2. Identify at least five things that bring you joy and fulfillment — things you enjoy doing and help you care for yourself. Here are some examples to get you thinking: commit to regular exercise even (especially!) when things are busy; read a book for 20 minutes; plan coffee with a friend; do not check your emails on at least one day over the weekend; play tennis or shoot a bucket of balls at the golf range; plan and enjoy healthier meals; allow yourself to sleep for 7–8 hours at night; commit to undistracted time with family members; try a new sport or hobby.

3. Schedule them. Decide when these activities can fit into your schedule and put them in your calendar like any other event. Follow through, just like you would with an important meeting that you have scheduled.

4. Use the Tarzan rule. Just like Tarzan swings through the jungle, not letting go of one vine until he has the other in hand, do not end any of these activities until you determine when you will do it next. If something comes up and you have to cancel, reschedule. This will ensure momentum and enable all these positive activities to be maintained and continued throughout the year.

5. Add mindfulness moments to your day.Mindfulness is a way of thinking that enhances focus and clarity despite the pressures of a busy day. It involves being fully present in the moment, being non-judgemental, maintaining a moment-by-moment awareness of your thoughts, emotions, body sensations, and surrounding environment with openness and curiosity. Some mindfulness courses teach us how to be mindful for 20–60 minutes. However, you can easily add brief mindful moments to your day. For example,

  • When you wake up: spend two minutes in your bed simply noticing your breath. As thoughts about the day pop into your mind, let them go and return to your breath.
  • While drinking your morning coffee, be mindful of its temperature, the smell of coffee, its taste in your mouth.
  • In your office, take a pause at your desk or in your car to boost your brain with a short mindfulness practice before you dive into activity. Close your eyes, relax, and sit upright. Place your full focus on your breathing.
  • Be mindful even when sitting, and while you are eating.
  • Walk to a meeting mindfully. Focus on the meeting, people, goals.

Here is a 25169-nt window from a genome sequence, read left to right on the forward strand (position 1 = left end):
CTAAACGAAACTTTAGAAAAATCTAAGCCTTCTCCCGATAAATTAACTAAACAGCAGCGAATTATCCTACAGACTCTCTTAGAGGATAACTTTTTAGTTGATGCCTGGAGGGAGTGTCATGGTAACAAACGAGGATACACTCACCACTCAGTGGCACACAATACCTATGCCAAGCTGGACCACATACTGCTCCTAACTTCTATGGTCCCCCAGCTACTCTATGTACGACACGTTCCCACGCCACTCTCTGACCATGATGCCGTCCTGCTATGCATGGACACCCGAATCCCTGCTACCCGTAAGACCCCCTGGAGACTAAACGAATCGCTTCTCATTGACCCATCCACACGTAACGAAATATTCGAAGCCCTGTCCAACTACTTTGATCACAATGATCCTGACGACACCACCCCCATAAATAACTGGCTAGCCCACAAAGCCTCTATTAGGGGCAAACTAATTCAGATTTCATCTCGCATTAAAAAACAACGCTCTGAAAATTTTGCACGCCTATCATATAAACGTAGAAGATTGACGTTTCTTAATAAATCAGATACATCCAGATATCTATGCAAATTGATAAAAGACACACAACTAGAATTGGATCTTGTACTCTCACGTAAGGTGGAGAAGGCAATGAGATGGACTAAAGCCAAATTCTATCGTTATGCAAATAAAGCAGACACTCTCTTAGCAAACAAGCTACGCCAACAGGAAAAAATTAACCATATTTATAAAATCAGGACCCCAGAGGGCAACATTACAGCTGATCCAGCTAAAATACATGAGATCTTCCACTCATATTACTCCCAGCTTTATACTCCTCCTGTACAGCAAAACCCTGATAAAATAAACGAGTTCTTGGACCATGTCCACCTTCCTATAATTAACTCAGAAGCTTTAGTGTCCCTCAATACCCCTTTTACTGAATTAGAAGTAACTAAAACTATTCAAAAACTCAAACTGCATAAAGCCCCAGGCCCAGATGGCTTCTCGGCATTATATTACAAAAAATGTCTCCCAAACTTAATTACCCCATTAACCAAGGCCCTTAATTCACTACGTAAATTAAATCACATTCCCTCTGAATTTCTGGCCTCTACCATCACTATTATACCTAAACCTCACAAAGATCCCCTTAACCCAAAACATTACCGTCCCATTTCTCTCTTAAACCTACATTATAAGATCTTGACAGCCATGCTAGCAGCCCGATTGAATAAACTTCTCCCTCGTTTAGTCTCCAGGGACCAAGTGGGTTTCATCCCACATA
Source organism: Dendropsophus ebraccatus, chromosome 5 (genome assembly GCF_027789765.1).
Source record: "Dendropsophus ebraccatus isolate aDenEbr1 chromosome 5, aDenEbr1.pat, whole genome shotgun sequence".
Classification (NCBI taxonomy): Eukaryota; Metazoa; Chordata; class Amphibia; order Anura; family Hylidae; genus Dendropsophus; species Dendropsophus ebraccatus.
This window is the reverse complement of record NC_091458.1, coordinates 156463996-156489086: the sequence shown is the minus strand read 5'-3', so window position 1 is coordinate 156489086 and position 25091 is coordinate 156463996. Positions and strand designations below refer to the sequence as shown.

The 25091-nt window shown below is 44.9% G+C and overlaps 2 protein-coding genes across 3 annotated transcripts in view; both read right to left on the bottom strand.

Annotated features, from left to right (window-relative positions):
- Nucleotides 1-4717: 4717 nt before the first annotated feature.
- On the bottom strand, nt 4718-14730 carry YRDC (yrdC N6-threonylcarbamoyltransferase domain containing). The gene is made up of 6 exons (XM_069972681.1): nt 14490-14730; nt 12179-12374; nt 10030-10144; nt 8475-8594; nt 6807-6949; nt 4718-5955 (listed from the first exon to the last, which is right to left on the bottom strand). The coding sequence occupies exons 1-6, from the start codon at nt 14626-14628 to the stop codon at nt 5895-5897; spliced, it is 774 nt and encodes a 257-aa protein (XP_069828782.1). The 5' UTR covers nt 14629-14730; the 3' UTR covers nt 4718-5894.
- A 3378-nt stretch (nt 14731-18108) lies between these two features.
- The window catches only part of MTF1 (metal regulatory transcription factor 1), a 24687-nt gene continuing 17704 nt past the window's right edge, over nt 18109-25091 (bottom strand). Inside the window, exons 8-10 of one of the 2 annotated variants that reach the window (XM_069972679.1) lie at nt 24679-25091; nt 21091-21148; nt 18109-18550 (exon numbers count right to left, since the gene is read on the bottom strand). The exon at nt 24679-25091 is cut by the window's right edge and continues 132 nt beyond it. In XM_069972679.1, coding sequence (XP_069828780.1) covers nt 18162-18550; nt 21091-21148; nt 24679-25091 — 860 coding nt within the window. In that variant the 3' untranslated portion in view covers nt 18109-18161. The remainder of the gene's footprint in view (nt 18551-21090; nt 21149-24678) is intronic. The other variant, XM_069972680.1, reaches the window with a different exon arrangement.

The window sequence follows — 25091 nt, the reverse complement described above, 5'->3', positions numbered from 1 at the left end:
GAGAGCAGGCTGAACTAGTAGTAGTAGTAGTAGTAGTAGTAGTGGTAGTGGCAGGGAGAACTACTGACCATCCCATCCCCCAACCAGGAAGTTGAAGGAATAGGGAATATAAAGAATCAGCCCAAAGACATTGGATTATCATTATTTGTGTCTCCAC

• When your hand is on the doorknob of an examination room, stop to think of the patient you will be seeing.
  • Focus on each patient/person; actively listen to them in the present moment.
  • As you start your commute home, take a moment to be mindful of who awaits and what is ahead

6. Offer yourself self-compassion. Self-compassion involves giving yourself the same kindness and care that you would give to a good friend, especially when you are having a difficult time, fail, or notice something you don’t like about yourself. Here are the three components:

  • Self-kindness vs. self-judgement. Extend the same support and encouragement to yourself that you would to others, understand and embrace your failures instead of condemning them. 
  • Common humanity vs. isolation. Connecting to common humanity means understanding that pain and failure are part of the shared human experience; normalizing this makes us feel more connected to others.
  • Mindfulness vs. over-identification. Be aware of moment-to-moment experiences in a clear, balanced, non-judgemental manner. When stressed, do not get caught up in focusing on problem-solving. Instead, allow yourself to acknowledge the struggle and suffering, but not over-identify with feelings or react negatively.

7. Let go of the guilt. Guilt is the number one reason we don’t do the things that we know will be good for us. Here is my rule about guilt: if you are thinking of doing something you know will be good for you, but you feel guilty, it’s the very thing that you should do. So do it!

As leaders, it is our job to set a healthy culture and support the well-being of our team. By prioritizing our self-care, we can lead by example, encourage others to look after themselves, and remain engaged and effective. 


1.Davis S. New year’s resolutions statistics 2024. Forbes Health; Dec. 2023.   

2.Mazzo L. This activist reframed 2022 goal setting in the most genius way. Shape: Mental Health; 21 Jan. 2022.  


Mamta Gautam, MD, MBA, FRCPC, CPE, CCPE, is an internationally renowned psychiatrist, consultant, certified coach, author, and speaker based in Ottawa, Canada. Her areas of expertise include physician well-being and physician leadership development. She is president and CEO of Peak MD and founder of The Raft, an accredited online continuing leadership course and community for women in medicine.

Correspondence to: [email protected]

Part of this article was adapted and updated from one of Dr. Gautam’s blog posts on The Raft (January 2023), which is available only to Raft members.